Patients can now access evidence-based, online health information leading to a new dimension of EBM (51,52). Sources include the Cochrane Library, published by Update Software, and Clinical Evidence, published by the BMJ Publishing Group (53). In the UK, a recent poll conducted for the BMJ Publishing Group found that 88% of general practitioners surveyed said that they had patients who brought health information gathered from the Internet to the consultation (51). About 60% of general practitioners recommended that patients explore online health information sources, but less than half guided their patients to specific online sources. Moreover, involving patients in the planning and development of health care has contributed to changes in the provision of services across a range of different settings (54).

EBM and the practicing clinician

  1. Top of page
  2. Abstract
  3. Why do we need EBM?
  4. EBM: characteristics, advantages and drawbacks
  5. Importance of EBM in clinical recommendations
  6. Role of EBM in socio-economics
  7. Importance of EBM in medical education of physicians and health professionals
  8. Dissemination of EBM to patients
  9. Application of EBM to allergy and asthma
  10. EBM and the practicing clinician
  11. Conclusions
  12. References

The development of good guidelines does not ensure their use in practice. Systematic reviews of strategies for changing professional behaviour show that relatively passive methods of disseminating and implementing guidelines by publication in professional journals or mailing to targeted health-care professionals rarely lead to changes in professional behaviour (148). The break in continuity between clinical research and clinical practice remains intrinsic to the practice of medicine (149). Failure to recognize and account for this gap may lead to unintended and untoward consequences. Under our current understanding of EBM, the patients' individuality tends to be devalued, the focus of clinical practice is subtly shifted away from the care of individuals toward the care of populations, and the complex nature of sound clinical judgement is not fully appreciated.

EBM is forthcoming in its simplicity and few would argue against the philosophical concept. The role of EBM therefore is not to discount expert opinion (150) but, wherever possible, to base recommendations on the results of rigorous and controlled scientific study. Evidence-based recommendations often disseminate slowly – if at all – in primary care (151). Barriers to the use of EBM include the newness of the concept, the lack of relevant evidence, the difficulty of application on day-to-day practice, a negative impact on traditional medical skills and ‘the art of medicine’.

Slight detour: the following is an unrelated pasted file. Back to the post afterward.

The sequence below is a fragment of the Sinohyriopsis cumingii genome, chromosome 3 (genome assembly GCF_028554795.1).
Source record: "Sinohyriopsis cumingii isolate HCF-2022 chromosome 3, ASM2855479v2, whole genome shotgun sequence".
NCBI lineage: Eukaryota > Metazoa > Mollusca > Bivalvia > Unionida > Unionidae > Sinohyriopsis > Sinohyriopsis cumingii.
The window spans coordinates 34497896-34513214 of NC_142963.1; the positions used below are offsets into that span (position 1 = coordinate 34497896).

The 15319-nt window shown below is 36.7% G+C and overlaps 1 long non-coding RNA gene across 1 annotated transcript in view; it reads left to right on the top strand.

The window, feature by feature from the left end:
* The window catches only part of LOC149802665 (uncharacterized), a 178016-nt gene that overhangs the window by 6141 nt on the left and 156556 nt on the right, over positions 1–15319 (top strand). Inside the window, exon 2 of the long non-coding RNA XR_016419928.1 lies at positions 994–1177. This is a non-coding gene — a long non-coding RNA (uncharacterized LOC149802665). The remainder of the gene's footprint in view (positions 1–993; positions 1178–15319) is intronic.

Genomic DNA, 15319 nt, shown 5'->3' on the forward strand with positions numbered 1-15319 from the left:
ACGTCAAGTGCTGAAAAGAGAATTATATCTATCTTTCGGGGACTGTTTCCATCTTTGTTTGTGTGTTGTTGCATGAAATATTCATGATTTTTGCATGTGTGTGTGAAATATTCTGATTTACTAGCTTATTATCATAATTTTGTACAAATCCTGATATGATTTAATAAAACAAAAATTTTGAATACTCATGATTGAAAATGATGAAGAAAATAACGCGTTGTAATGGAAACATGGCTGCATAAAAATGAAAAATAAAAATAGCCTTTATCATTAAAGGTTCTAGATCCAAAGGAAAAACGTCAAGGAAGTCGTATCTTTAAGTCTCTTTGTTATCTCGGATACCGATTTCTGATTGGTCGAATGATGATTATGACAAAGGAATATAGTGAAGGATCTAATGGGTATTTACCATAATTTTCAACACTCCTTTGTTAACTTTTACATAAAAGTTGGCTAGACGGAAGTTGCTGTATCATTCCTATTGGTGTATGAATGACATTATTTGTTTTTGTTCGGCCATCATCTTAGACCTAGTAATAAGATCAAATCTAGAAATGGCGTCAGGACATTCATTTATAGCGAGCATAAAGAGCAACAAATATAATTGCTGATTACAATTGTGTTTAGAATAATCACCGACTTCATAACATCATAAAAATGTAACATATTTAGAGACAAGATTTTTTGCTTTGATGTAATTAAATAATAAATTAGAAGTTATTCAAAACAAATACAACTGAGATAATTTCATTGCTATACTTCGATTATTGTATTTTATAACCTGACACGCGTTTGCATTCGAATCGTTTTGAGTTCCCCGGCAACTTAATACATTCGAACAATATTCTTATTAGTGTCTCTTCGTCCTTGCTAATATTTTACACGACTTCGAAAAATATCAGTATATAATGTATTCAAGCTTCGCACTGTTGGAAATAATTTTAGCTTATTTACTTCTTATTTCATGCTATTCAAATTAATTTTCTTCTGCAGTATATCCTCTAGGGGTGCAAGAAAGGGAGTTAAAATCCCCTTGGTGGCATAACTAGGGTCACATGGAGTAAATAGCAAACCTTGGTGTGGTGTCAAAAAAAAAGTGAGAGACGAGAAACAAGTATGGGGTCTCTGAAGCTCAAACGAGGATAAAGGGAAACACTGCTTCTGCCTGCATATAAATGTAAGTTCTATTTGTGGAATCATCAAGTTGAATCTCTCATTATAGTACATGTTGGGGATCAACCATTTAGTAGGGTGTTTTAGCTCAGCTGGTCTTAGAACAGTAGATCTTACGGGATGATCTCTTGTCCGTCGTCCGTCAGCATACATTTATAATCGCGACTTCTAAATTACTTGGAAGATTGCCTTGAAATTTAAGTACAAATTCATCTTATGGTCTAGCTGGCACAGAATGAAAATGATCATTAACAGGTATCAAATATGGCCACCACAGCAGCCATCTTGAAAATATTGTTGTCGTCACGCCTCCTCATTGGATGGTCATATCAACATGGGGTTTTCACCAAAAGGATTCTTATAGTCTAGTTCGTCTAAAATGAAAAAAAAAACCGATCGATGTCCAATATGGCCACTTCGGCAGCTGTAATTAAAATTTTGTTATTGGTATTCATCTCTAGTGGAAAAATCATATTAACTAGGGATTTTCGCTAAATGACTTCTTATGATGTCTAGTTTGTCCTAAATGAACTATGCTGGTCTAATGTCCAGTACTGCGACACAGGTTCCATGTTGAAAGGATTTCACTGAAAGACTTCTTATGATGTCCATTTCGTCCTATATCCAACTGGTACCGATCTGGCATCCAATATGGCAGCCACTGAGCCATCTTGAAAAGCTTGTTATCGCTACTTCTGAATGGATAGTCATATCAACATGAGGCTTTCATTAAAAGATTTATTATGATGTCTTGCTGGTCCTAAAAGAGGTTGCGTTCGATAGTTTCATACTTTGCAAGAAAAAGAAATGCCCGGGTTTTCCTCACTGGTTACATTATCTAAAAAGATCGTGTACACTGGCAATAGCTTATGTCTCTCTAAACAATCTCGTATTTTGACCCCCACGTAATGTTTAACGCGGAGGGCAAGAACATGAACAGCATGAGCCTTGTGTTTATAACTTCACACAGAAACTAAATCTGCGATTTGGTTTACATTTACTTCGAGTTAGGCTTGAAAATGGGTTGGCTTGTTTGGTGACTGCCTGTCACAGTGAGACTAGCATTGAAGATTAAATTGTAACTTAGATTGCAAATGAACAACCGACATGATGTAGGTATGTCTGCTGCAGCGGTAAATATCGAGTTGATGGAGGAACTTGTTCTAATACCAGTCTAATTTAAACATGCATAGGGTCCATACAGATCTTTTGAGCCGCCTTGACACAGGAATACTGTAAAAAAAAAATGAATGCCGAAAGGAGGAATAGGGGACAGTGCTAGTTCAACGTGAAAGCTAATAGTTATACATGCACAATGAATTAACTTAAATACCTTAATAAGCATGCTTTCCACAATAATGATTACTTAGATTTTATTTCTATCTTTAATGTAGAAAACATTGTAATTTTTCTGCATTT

Conclusions

  1. Top of page
  2. Abstract
  3. Why do we need EBM?
  4. EBM: characteristics, advantages and drawbacks
  5. Importance of EBM in clinical recommendations
  6. Role of EBM in socio-economics
  7. Importance of EBM in medical education of physicians and health professionals
  8. Dissemination of EBM to patients
  9. Application of EBM to allergy and asthma
  10. EBM and the practicing clinician
  11. Conclusions
  12. References

Over the past 15 years, clinical guidelines have become an increasingly familiar part of clinical practice. Bedside clinical decisions, hospital management rules and health spending by government and insurers daily come under the direct or indirect influence of guidelines. Clinical guidelines are ‘systematically developed statements to assist practitioner and patient decisions about appropriate health care for specific clinical circumstances’. They may offer concise instructions on which diagnostic or screening tests to order, stipulate how medical services should be provided, how long patients should stay in hospital, or many other details relevant to clinical practice. Guidelines should be simple, adapted to the clinical setting they inform and to treatment availability in their respective geographic context and they should not be viewed as a yardstick but as support for physicians.

EBM already pervades both medical education and clinical practice. Its involvement in the development of health policies should be monitored with interest but, to use a hackneyed phrase, ‘further research is needed’. The benefits of EBM, which defines the value of medical interventions in terms of empiric evidence from clinical trials, are growing in many contexts and are well described. Not sufficiently acknowledged, however, are the limits of EBM. A gap still exists between clinical research and clinical practice which should be better recognized and assessed.

References

  1. Top of page
  2. Abstract
  3. Why do we need EBM?
  4. EBM: characteristics, advantages and drawbacks
  5. Importance of EBM in clinical recommendations
  6. Role of EBM in socio-economics
  7. Importance of EBM in medical education of physicians and health professionals
  8. Dissemination of EBM to patients
  9. Application of EBM to allergy and asthma
  10. EBM and the practicing clinician
  11. Conclusions
  12. References
  • 1
    Jackson R, Feder G. Guidelines for clinical guidelines [editorial]. BMJ, 1998;317: 427428.
  • 2
    Woolf SH, Grol R, Hutchinson A, Eccles M, Grimshaw J. Clinical guidelines: potential benefits, limitations, and harms of clinical guidelines. BMJ, 1999;318: 527530.
  • 3
    Global strategy for asthma management andprevention. WHO/NHLBI workshop. report: National Institutes of Health, National Heart, Lung and. Blood Institute, Publication Number 95–365. Bethesda: NIH, 1995.
  • 4